The recent BWP Media v. Hollywood Fan Sites LLC et. al. ruling is receiving a good bit of attention. The primary focus has been on the issue of when a DMCA Agent registration with the United States Copyright Office becomes effective. However, the court raised a secondary issue regarding the number of service providers that can be covered by a single registration, language that should serve to alarm many online providers.
The DMCA grants online service providers [sites and apps allowing users to post text, photos, videos, etc.] immunity from monetary copyright infringement claims based on content uploaded by users. For example, YouTube cannot be sued by Taylor Swift if a YouTube member uploads a video containing a Taylor Swift song. The protection is known as the DMCA safe harbor.
As with much in life, there is a catch. Online service providers must take certain compliance steps to obtain the safe harbor provision. One of the easiest steps is to designate a DMCA Agent and register the identity of the person with the United States Copyright Office.
The language of the DMCA requires:
[17 U.S.C. 512(c).]
“(2) Designated agent. – The limitations on liability established in this subsection apply to a service provider only if the service provider has designated an agent to receive notifications of claimed infringement described in paragraph (3), by making available through its service, including on its website in a location accessible to the public, and by providing to the Copyright Office, substantially the following information:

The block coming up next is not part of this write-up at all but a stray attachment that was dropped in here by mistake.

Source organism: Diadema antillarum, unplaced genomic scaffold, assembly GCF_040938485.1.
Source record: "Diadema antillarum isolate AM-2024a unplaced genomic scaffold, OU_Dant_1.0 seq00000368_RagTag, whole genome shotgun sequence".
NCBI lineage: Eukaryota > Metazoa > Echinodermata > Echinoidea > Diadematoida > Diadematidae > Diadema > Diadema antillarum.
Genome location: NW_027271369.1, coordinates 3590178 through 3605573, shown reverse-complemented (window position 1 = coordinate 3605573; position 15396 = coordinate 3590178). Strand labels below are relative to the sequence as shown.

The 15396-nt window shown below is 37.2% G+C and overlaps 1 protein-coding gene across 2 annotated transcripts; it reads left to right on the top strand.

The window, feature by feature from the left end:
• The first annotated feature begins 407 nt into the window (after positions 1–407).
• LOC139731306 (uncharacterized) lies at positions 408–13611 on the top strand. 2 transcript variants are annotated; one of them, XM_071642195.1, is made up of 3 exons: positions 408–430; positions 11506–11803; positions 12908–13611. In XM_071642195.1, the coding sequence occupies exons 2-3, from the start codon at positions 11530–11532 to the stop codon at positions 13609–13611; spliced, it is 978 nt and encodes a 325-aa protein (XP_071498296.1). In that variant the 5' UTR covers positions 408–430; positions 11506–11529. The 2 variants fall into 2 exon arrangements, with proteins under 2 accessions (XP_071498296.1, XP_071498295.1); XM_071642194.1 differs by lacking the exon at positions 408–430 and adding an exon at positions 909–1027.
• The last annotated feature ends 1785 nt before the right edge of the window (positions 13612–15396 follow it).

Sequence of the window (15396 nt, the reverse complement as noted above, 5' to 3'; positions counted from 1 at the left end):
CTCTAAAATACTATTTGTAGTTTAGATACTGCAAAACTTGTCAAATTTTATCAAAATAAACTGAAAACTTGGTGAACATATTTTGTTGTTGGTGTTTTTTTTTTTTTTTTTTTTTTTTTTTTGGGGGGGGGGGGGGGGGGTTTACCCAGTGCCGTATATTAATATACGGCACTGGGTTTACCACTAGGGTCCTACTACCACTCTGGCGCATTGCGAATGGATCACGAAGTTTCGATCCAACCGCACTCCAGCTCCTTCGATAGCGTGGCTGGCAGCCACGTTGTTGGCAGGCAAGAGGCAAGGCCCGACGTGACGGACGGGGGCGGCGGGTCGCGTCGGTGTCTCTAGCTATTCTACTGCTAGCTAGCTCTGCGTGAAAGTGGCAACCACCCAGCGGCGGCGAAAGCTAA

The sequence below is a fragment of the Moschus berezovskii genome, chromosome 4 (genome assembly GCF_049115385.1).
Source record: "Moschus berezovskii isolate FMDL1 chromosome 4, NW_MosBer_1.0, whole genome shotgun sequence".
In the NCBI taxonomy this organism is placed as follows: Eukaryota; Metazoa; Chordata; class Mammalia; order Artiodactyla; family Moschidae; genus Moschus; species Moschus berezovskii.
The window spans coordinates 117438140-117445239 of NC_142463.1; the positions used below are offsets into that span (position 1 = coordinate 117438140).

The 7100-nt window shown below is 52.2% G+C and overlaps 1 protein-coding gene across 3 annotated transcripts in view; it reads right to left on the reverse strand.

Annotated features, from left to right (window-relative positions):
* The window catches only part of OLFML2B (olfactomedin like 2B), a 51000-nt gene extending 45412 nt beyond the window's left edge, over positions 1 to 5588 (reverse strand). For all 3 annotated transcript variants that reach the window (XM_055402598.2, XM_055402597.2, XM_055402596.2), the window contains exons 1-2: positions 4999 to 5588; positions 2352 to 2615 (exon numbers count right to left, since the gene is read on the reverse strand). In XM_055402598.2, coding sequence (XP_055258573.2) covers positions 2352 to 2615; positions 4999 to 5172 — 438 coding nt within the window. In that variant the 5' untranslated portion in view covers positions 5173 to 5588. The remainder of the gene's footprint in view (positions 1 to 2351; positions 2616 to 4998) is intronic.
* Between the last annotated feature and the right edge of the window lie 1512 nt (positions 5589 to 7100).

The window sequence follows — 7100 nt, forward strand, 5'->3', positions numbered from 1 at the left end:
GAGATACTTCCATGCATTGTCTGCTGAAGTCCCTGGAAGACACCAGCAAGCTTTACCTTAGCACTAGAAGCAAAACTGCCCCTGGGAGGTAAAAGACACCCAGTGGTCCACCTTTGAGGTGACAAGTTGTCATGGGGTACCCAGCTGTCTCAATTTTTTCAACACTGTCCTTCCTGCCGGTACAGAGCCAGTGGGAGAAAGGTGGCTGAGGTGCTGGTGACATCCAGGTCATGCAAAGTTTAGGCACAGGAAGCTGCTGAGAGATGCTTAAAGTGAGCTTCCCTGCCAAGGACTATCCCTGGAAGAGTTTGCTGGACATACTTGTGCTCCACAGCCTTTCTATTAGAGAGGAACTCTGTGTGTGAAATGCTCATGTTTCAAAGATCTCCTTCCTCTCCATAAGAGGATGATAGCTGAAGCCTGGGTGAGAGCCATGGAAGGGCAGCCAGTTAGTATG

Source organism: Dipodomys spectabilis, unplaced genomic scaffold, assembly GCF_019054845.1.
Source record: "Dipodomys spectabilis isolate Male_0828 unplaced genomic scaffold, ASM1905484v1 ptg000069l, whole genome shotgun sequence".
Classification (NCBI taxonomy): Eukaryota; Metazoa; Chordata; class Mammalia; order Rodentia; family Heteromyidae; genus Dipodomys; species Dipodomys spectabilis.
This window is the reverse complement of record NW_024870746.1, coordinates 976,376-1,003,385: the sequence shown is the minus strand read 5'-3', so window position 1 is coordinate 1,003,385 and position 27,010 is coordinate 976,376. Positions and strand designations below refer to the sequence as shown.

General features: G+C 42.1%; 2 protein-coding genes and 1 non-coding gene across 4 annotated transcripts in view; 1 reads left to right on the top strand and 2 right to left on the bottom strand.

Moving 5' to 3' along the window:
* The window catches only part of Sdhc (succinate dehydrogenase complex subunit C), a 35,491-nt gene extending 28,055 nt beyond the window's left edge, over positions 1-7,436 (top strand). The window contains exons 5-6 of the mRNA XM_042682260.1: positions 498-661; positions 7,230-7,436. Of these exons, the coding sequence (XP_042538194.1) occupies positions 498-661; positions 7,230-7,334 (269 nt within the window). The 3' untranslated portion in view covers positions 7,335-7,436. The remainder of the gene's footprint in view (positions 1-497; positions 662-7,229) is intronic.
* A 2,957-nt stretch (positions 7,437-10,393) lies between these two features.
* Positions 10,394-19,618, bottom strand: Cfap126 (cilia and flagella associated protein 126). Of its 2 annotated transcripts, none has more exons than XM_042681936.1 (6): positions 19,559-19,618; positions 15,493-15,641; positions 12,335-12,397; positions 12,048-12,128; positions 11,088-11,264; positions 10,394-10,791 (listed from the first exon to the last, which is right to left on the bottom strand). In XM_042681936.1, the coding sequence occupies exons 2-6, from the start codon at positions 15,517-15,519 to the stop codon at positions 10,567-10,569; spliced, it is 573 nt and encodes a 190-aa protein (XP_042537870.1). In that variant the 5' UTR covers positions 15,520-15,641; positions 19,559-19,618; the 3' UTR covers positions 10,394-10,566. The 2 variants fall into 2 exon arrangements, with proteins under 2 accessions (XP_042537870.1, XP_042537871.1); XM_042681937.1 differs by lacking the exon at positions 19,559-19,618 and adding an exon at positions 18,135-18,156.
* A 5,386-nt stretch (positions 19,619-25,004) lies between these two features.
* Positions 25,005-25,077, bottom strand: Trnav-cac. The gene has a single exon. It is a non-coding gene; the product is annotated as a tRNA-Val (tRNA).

(A) the name, address, phone number, and electronic mail address of the agent.
(B) other contact information which the Register of Copyrights may deem appropriate.
The DMCA code and regulations raise a simple question. Can multiple businesses be covered by one registration form or must the companies each file a separate registration? In BWP Media, one of the defendants registered their agent much earlier than the other two defendants. The two tardy defendants attempted to argue they were subsidiaries of the early registering party. Carrying the theory to its logical end, the two tardy defendants argued they should be considered to have registered on the earliest date of registration – an interpretation that would greatly limit their liability in the case.
The Honorable J. Paul Oetken quickly dismissed the claim. In doing so, Judge Oetken noted the Copyright Office had issued clear regulations on the topic:
[37 CFR 201.38.]
“During the interim period before final regulations are promulgated, each Interim Declaration may be filed only on behalf of a single service provider. For purposes of these interim regulations, related companies (e.g., parents and subsidiaries) are considered separate service providers who would file separate Interim Designations.”
Given the DMCA code contains a clause authorizing the Copyright Office to issue such regulations, the court found the defendants argument to lack merit.
The BWP Media decision creates a trap for the unwary. Most parties registering a DMCA agent with the Copyright Office, including lawyers, use the pre-printed form provided by the Copyright Office. The first two lines of the form ask for the name of the service provider and any alternative names. “Alternative names” is legally vague, and one could be excused for assuming subsidiaries could be listed on the form. Such a conclusion is incorrect pursuant to the BWP Media ruling and Copyright Office regulations.
There are a few simple rules any online service provider should follow with their DMCA agent designation. First, register the agent with the Copyright Office before the site or app goes live. Second, register a separate application for each online provider. By the way, this is hardly the only case where a DMCA issue has cropped up. Take a look at this case and this case for others.